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Charlotte Airport Gets Electric Buses. Who’s Next — ATL? IAD? JFK?

Charlotte Douglas International Airport currently operates 70 diesel-powered buses, and it wants to replace those with 50 electric buses within the next 7–10 years.

Charlotte Douglas International Airport has taken a leadership role on the ground, adding 5 electric buses to its ground transportation and planning to add many more. The airport currently operates 70 diesel-powered buses, and it wants to replace those with 50 electric buses within the next 7–10 years.

The electric buses come from American electric bus manufacturer Proterra, which has a bus factory not far away in Greenville, South Carolina.

The electric buses should certainly save the airport money in the long run due to much lower operational and maintenance costs, and the airport director notes that. However, the airport claims that this move is driven by environmental and health concerns (plenty of savings lie there as well, of course).

“We want to become a leader in environmental stewardship by implementing sustainability practices that benefit the Airport as well as our local community,” said Haley Gentry, acting aviation director at Charlotte Douglas International Airport. “The Airport is committed in doing its part to help protect the environment and foster a healthier community.”

But getting back to the cash money, note that the airport expects to save $90,000 a year on fuel across the 5 buses ($18,000 each). The pollution cuts are expected to be the same as if you removed 2,900 cars from the road, showing just how much of an impact a few buses can make.

“Transitioning to clean transportation is no longer just the right thing to do for our health and environment, it’s also the smart thing to do for our communities,” said John Walsh, Proterra’s senior vice president. “Proterra is proud to support Charlotte Douglas International Airport in its transition to clean, zero-emission battery-electric buses.”

The airport notes 5 other benefits of electric buses as well:

  • 500% more efficient than a diesel bus
  • 50% noise reduction versus a typical city bus
  • 40% fewer parts than a diesel bus
  • 90% cut in operating costs versus a diesel bus
  • passengers get a smoother (as well as quieter) ride.

Notably, this is not even close to Charlotte Douglas International Airport’s first major green initiative. The airport has also:

  • added solar panels
  • implemented energy efficiency systems
  • added electric vehicle charging stations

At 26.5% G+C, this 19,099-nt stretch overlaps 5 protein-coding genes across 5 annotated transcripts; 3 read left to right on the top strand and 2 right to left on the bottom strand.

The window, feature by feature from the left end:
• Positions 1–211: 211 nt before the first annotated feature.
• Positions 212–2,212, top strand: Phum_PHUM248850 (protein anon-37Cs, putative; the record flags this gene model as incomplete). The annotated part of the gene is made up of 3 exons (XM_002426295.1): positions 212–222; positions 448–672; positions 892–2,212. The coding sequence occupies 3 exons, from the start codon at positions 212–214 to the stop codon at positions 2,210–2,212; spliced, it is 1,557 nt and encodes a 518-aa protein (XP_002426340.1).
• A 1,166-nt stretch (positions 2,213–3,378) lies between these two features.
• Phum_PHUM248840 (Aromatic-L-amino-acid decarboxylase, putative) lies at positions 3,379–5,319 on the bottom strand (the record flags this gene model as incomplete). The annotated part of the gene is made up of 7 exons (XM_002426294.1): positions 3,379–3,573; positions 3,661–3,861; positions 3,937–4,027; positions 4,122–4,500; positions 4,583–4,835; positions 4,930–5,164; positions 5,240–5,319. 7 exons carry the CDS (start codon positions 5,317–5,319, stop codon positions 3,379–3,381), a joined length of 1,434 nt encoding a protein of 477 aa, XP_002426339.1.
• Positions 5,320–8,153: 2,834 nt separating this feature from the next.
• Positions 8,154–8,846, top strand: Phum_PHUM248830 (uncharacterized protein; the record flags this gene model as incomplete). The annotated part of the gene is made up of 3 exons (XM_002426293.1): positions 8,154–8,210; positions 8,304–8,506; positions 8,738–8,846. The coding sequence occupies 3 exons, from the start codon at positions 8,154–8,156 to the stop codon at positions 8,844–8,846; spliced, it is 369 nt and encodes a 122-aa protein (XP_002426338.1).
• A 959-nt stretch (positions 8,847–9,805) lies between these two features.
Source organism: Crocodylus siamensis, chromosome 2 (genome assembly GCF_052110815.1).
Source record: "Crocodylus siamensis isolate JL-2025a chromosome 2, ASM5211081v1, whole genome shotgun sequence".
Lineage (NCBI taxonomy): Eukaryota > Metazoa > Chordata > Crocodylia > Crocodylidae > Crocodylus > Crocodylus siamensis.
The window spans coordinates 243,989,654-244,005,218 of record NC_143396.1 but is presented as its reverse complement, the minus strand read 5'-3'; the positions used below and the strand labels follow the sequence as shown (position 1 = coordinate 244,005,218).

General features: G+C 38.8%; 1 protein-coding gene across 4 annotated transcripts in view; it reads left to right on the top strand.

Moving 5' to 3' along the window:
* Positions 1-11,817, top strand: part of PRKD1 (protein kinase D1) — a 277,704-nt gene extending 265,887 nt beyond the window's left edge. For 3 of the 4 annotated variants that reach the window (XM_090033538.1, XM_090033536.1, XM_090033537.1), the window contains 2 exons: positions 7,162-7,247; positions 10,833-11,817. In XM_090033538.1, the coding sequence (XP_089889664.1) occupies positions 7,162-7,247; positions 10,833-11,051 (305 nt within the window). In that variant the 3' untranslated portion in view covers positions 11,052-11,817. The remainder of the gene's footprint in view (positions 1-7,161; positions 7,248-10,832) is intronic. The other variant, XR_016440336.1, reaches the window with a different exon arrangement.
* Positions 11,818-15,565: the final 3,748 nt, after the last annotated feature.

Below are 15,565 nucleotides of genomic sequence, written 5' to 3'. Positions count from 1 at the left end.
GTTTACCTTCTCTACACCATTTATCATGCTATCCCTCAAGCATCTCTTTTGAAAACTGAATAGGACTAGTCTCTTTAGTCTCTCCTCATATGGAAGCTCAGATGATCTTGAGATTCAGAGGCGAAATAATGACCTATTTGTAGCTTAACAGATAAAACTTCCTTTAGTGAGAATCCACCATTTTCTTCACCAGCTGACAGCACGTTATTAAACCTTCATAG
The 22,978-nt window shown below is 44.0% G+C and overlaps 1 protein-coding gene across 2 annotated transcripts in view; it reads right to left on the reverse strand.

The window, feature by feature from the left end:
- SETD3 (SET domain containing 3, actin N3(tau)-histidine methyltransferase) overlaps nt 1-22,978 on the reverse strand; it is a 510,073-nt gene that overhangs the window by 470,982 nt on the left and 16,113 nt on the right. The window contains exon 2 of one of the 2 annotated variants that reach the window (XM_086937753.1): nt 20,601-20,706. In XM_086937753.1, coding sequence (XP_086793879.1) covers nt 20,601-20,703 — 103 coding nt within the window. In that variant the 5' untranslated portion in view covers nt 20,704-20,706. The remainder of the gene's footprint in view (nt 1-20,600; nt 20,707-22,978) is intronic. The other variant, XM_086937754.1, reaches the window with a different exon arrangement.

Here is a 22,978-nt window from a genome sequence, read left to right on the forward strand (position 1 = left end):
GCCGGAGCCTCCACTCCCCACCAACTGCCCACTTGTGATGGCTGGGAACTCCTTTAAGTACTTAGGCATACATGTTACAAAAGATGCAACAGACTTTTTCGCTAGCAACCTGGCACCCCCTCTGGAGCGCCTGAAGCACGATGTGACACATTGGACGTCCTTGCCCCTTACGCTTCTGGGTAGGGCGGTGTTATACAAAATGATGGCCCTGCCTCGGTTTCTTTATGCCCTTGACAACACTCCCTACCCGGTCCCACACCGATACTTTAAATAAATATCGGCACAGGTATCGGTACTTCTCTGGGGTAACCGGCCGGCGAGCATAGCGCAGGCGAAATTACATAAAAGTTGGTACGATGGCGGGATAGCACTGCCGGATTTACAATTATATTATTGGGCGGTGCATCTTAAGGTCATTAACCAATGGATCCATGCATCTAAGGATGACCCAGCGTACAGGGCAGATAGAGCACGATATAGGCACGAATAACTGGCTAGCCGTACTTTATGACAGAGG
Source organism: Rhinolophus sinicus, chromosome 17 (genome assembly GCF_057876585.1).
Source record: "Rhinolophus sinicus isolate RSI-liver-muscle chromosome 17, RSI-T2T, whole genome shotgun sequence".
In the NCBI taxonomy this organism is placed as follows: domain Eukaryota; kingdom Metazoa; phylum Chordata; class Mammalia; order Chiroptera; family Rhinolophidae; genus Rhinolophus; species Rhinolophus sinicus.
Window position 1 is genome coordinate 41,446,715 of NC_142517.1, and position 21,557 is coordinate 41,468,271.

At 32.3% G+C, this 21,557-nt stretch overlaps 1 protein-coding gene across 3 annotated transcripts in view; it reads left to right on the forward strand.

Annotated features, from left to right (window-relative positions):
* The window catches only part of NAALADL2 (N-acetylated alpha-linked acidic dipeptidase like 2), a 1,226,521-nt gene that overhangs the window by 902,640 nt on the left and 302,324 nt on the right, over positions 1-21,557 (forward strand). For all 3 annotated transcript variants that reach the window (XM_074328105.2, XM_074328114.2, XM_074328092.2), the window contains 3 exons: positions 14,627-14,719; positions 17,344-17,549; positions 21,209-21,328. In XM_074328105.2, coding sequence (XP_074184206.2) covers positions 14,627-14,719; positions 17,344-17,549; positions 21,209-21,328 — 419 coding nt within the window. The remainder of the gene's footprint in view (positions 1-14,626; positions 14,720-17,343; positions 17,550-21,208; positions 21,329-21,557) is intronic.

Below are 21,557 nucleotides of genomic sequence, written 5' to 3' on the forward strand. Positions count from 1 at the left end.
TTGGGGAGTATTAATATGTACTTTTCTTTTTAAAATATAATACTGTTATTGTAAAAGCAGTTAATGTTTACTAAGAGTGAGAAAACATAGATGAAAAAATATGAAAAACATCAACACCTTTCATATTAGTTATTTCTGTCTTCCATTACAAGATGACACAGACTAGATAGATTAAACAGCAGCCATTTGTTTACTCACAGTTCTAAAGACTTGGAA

• used alternative fuel vehicles
  • used recyclable building materials.

These new electric buses link into the broader Strategic Energy Action Plan (SEAP) from the City of Charlotte. The city aims to have 100% zero-emission fleets and 100% zero-emission energy sources by 2030 — including its airport bus fleet.

The new electric buses come with a new design as well. “The vibrant blue bus wraps contain polar positive and negative circles, electrical charge markings and CLT’s logo on both sides.”

So, the question is — which airport is next to add electric buses and set out such a full-scale transition? Hartsfield–Jackson Atlanta International Airport (ATL)? Washington Dulles International Airport (IAD)? John F. Kennedy International Airport (JFK)? Ronald Reagan Washington National Airport (DCA)?

All images courtesy Charlotte Douglas International Airport

 
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Written By

Zach is tryin' to help society help itself one word at a time. He spends most of his time here on CleanTechnica as its director, chief editor, and CEO. Zach is recognized globally as an electric vehicle, solar energy, and energy storage expert. He has presented about cleantech at conferences in India, the UAE, Ukraine, Poland, Germany, the Netherlands, the USA, Canada, and Curaçao. Zach has long-term investments in Tesla [TSLA], NIO [NIO], Xpeng [XPEV], Ford [F], ChargePoint [CHPT], Amazon [AMZN], Piedmont Lithium [PLL], Lithium Americas [LAC], Albemarle Corporation [ALB], Nouveau Monde Graphite [NMGRF], Talon Metals [TLOFF], Arclight Clean Transition Corp [ACTC], and Starbucks [SBUX]. But he does not offer (explicitly or implicitly) investment advice of any sort.

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